WE HAVE ALREADY DECRIMINALISED – THAT’S THE PROBLEM
by Kathy Gyngell
Chair – Centre for Policy Studies' Prisons and Addictions forum
It is hard to understand why Sir Ian Gilmore has chosen, right at the end of his worthy career, to ‘come out’ on behalf of the decriminalisation of drugs as he did in yesterday's Guardian. Even the most intelligent and thoughtful of men can get it wrong sometimes. He certainly has in this case.
How it escaped his attention that we have had a de facto decriminalisation of drugs for the last 10 years in this country, I don't know.
Whether you look at the declining levels of custodial sentencing, the directing of addicts into methadone maintenance, the example of Cambridgeshire police handing out needles rather than enforcing the law, the sanguine response of the judge to Pete Doherty arriving in court with Class A drugs in his pockets, the warnings instead of penalties for cannabis possession albeit now a Class B drug, or the general blind eye turned on the tripling of cocaine use (when was the last time anyone got the maximum 7 years for possession? Now that could be a deterrent) it all adds up to one thing… We do not, in this country, have a coherent, let alone active, policy of enforcement that could possibly be described as ‘blanket prohibition’.
Contrary to an oppressive regime, Sir Ian’s case is based on less than a 10th of prisoners are inside for drug offences and, let’s be under no illusion, some of these are very nasty criminals indeed.
Contrary to received wisdom prison sentences, suspended sentences and fines for personal use and possession of drugs in the Netherlands far exceed those in England – in fact by a factor of about 20. Given that England has one of the highest drug use and the highest problem drug use prevalence rate in Europe – three times higher than the ‘tougher’ not more liberal Netherlands it is more than conceivable that it is the feebleness not the strength of our sanctions that is ineffective and costly.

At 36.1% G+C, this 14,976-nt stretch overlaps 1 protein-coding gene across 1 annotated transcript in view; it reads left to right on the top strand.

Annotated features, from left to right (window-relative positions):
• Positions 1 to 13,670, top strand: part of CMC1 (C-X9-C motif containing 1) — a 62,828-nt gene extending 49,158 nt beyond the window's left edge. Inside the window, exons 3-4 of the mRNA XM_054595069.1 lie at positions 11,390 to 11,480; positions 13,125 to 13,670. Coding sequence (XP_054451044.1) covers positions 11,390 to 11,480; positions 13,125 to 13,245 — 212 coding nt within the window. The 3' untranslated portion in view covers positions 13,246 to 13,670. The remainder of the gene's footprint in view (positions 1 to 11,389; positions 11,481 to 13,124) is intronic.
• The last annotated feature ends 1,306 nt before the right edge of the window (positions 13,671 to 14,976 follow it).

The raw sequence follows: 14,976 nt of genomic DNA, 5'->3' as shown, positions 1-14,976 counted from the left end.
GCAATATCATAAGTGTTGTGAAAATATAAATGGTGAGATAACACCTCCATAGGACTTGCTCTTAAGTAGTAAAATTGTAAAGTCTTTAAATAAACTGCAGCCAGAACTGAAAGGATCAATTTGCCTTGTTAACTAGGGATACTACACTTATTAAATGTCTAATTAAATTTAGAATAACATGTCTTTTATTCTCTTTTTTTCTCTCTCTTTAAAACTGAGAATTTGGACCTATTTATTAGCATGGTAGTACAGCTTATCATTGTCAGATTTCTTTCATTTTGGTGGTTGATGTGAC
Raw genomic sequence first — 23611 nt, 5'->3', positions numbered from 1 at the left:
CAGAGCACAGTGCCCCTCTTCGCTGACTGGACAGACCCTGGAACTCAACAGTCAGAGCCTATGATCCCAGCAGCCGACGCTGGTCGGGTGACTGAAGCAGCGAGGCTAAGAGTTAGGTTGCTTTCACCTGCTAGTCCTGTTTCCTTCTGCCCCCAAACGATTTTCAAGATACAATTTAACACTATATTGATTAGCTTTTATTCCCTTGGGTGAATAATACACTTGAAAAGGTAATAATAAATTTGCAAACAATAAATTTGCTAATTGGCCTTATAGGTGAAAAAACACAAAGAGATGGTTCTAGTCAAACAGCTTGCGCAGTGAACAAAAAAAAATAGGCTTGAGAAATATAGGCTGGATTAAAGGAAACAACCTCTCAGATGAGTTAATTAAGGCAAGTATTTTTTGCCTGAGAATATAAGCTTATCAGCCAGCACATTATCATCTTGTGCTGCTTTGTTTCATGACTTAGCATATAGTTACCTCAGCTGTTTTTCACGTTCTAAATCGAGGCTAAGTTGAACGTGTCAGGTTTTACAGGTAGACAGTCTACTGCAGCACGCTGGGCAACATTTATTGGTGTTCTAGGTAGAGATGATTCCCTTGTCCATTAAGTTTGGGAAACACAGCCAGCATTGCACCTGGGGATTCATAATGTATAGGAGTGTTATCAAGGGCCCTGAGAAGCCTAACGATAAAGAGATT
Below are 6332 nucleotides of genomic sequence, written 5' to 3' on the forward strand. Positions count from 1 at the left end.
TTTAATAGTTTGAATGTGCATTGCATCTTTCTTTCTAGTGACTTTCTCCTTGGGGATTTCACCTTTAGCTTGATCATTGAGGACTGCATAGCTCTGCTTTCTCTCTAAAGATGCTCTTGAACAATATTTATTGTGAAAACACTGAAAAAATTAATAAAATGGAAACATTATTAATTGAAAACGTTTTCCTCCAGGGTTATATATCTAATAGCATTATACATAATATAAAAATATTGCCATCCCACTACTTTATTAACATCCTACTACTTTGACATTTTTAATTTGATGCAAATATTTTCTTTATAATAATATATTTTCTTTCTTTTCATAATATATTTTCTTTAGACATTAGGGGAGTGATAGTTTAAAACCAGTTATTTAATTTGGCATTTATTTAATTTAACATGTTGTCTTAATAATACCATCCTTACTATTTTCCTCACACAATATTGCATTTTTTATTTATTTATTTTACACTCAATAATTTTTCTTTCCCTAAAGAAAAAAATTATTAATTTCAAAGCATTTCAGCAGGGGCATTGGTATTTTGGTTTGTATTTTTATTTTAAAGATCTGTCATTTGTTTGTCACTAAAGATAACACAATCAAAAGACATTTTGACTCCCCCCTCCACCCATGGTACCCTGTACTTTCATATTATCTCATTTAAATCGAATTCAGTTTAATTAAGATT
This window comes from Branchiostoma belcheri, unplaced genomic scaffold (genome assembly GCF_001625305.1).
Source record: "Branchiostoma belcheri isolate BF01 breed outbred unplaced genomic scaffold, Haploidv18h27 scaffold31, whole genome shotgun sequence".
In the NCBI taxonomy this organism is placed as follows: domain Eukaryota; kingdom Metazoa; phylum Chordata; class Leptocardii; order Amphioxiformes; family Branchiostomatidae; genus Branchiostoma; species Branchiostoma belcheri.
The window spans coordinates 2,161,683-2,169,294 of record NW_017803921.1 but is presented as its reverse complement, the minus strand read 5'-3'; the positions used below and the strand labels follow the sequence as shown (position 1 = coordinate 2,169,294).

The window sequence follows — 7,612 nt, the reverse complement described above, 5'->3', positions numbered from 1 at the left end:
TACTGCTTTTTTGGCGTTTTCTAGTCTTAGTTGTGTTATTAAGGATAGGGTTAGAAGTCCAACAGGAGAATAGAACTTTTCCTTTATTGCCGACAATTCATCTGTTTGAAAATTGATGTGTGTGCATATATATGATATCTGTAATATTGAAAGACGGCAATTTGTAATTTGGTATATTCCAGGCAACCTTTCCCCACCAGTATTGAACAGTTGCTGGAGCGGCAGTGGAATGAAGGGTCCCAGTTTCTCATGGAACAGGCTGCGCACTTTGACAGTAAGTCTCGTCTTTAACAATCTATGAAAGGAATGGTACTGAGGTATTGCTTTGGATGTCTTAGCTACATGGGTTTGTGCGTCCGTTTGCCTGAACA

Anyone labouring under the impression that Portugal’s formal decriminalisation of use and personal possession has been the resounding success it had been sold to be, should think again. An up-to-date analysis of the data on Aids, drugs deaths (overdoses) and the number of homicides related to drugs, as well as of drug consumption, shows them all to have increased since.
Magistrates too, despair of the alternatives left to them, other than custody, when abusive, violent and disorderly poly substance abusers (alcohol is usually in the mix) appear time and again before them. What would Sir Ian’s solution be to this? Does he really think that removing criminal sanctions for drug use and possession would bring down Aids and HIV? That it would make addicts’ behaviour less risky, that drug users would user fewer not more drugs, that they would no longer commit crime to feed their habit? Does he think they would overnight become taxpaying citizens with the resources to pay for private heroin prescriptions – for why on earth should the taxpayer fund this?
The harms caused by de facto decriminalisation are already too high. Decriminalisation would weaken any remnant reason for teenagers, with their increased susceptibility to risk taking, to resist them. It would seriously undermine parents and teachers’ authority.
Professor Neil Mckeganey has cogently argued that current levels of drug use are still relatively low but that the damage caused is disproportionately high. Any further eruption of drug use on a scale comparable to alcohol use, he argues, simply could not be managed, contained or afforded. Hospitals and mental health and child protection services could not cope. Civil society as we know it would be threatened.
Prevention needs to be the order of the day. I cannot see decriminalisation helping that.
Click here for the full article by Kathy Gyngell.